Bringing Sanity to E-Discovery in Five Steps
December 3, 2014
E-discovery is becoming increasingly time consuming and expensive. Many in the legal profession think that technology can provide the solution, that by using technology to conduct a tedious and labor-intensive part of the process, predictive coding, they can eliminate a major component of discovery costs. But predictive coding is just one of many technology tools that should be considered, depending on the type of case, deadlines, cost structure, and types of data at issue.
Begin by gathering the facts from key custodians and data sources. To make informed case strategy decisions, relevant data needs to be collected, culled and indexed, as a way to garner insights from various perspectives. At that point you can assess the costs and potential business disruption of litigation, the potential for the wrong kind of publicity, and the likelihood that sensitive information will be disclosed. With this knowledge, you can decide to file, settle or vigorously defend.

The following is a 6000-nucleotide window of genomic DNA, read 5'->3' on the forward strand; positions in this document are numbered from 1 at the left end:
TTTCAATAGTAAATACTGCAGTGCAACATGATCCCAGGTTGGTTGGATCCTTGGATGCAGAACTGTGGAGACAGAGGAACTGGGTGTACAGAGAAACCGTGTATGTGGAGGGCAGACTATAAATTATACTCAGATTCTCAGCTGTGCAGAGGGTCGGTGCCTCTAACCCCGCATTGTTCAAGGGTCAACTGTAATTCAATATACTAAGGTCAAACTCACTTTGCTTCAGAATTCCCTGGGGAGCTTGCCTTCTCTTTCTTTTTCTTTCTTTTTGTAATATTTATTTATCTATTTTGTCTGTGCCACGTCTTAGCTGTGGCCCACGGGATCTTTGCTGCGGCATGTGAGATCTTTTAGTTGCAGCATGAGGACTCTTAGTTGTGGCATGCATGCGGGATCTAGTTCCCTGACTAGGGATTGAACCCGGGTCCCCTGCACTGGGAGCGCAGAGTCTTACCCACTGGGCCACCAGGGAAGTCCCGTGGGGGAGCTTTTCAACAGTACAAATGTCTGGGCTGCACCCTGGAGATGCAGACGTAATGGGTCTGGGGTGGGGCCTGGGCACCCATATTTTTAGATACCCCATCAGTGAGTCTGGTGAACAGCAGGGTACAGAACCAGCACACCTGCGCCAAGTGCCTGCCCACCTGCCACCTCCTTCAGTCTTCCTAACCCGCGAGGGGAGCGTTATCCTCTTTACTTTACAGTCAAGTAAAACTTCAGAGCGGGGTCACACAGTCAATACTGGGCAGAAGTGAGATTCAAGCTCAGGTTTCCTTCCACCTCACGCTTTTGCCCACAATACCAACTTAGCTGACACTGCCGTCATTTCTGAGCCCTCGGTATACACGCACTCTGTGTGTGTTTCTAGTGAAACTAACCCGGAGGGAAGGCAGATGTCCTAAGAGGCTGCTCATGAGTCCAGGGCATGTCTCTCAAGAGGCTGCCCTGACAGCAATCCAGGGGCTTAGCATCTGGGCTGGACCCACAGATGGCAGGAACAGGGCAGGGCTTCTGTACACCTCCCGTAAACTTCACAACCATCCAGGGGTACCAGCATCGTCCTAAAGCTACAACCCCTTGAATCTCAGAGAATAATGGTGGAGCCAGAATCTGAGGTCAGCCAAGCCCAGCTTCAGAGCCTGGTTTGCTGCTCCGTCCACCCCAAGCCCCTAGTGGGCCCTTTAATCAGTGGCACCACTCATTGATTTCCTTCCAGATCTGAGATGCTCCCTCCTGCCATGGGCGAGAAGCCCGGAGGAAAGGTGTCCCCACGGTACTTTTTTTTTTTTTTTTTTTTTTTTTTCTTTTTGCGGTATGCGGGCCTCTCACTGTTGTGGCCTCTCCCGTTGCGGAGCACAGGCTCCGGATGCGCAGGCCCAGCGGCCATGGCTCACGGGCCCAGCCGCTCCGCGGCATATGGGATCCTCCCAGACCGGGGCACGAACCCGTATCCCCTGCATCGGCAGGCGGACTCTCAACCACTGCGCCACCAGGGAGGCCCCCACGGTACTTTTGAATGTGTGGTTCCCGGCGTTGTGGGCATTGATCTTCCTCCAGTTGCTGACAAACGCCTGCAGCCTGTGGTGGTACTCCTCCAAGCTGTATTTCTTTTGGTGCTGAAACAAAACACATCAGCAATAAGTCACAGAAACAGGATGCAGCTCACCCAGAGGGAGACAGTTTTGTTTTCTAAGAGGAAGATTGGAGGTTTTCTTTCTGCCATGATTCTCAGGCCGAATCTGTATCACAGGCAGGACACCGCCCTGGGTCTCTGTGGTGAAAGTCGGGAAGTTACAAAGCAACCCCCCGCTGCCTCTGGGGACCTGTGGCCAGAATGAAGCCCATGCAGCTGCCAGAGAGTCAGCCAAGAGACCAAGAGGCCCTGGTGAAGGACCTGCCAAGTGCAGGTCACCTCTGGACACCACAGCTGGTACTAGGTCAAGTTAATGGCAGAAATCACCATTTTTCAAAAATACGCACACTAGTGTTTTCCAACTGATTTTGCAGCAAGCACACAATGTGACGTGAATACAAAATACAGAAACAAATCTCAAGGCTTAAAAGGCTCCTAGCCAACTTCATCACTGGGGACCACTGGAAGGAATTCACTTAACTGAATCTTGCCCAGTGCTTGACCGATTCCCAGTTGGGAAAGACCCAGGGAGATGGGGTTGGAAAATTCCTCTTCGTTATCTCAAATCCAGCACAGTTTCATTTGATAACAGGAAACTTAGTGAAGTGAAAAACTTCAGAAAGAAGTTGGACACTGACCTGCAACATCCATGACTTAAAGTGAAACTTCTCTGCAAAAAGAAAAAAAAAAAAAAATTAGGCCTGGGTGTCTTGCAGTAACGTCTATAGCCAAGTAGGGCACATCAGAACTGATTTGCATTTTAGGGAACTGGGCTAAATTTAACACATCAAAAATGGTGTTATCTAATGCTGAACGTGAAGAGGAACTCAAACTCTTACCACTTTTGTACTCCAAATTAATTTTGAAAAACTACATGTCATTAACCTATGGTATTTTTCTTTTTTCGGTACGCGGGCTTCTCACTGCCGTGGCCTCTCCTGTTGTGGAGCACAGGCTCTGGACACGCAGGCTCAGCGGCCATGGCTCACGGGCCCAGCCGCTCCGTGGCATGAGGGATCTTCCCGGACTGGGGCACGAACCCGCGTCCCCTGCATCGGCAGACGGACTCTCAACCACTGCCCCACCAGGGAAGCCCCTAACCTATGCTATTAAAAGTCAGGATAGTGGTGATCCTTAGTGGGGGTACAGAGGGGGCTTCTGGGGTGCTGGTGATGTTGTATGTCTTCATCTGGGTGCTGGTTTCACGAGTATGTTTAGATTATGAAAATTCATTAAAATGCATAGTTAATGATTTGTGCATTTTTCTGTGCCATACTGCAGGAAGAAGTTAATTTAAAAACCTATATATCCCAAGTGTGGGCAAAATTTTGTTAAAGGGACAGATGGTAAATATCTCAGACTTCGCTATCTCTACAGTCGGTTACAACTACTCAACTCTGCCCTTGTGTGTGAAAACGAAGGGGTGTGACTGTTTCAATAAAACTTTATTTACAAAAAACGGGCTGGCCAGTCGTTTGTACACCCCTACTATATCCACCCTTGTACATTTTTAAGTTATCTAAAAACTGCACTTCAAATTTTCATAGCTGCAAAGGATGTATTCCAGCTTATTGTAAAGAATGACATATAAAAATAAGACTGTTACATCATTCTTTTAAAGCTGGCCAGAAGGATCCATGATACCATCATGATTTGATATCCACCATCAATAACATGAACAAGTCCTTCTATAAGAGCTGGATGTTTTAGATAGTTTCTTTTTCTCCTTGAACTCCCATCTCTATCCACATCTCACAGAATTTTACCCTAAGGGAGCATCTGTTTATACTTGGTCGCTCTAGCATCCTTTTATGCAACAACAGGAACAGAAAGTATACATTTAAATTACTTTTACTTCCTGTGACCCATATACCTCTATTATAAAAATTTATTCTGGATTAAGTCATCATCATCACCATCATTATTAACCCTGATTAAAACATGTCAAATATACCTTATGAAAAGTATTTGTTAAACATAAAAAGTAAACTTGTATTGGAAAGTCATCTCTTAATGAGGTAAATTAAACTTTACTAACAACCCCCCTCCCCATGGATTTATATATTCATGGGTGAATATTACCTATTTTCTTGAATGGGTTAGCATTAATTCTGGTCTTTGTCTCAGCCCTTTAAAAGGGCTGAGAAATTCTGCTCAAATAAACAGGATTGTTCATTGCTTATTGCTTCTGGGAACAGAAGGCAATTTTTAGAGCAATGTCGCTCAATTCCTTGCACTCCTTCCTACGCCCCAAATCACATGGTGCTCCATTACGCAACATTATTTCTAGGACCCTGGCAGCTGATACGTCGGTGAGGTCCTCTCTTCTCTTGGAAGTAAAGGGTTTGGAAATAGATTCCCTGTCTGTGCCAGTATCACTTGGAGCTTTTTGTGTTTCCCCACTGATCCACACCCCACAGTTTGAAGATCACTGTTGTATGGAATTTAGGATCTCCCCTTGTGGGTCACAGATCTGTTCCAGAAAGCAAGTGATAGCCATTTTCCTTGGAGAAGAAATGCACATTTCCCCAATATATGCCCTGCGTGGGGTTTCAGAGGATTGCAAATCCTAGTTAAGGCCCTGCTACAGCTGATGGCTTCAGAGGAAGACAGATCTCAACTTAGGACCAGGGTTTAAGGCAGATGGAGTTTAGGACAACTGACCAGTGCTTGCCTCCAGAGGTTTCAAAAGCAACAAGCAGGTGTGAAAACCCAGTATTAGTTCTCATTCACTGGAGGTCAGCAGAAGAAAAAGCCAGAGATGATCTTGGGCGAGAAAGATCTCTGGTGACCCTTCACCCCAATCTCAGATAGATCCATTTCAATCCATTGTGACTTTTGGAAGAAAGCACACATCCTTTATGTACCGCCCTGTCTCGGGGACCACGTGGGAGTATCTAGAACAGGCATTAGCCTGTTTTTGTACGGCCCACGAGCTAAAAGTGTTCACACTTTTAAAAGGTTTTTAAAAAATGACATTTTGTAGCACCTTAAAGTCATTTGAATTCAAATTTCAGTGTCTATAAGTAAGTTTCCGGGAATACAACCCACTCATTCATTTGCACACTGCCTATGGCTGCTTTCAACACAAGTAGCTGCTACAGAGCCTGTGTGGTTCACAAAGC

To be litigation-ready, you need an information governance plan. Information governance is about developing a strategy and then implementing processes to identify, value, store and dispose of data.
The speed and precision with which legal practitioners access information can have a huge impact. Technologies can provide insight into the content and value of data located in common repositories like file shares, hard drives, legacy email archive systems, cloud repositories, email servers and desktops. These technologies can help respond effectively to discovery and prevail in, or avoid, future litigation.
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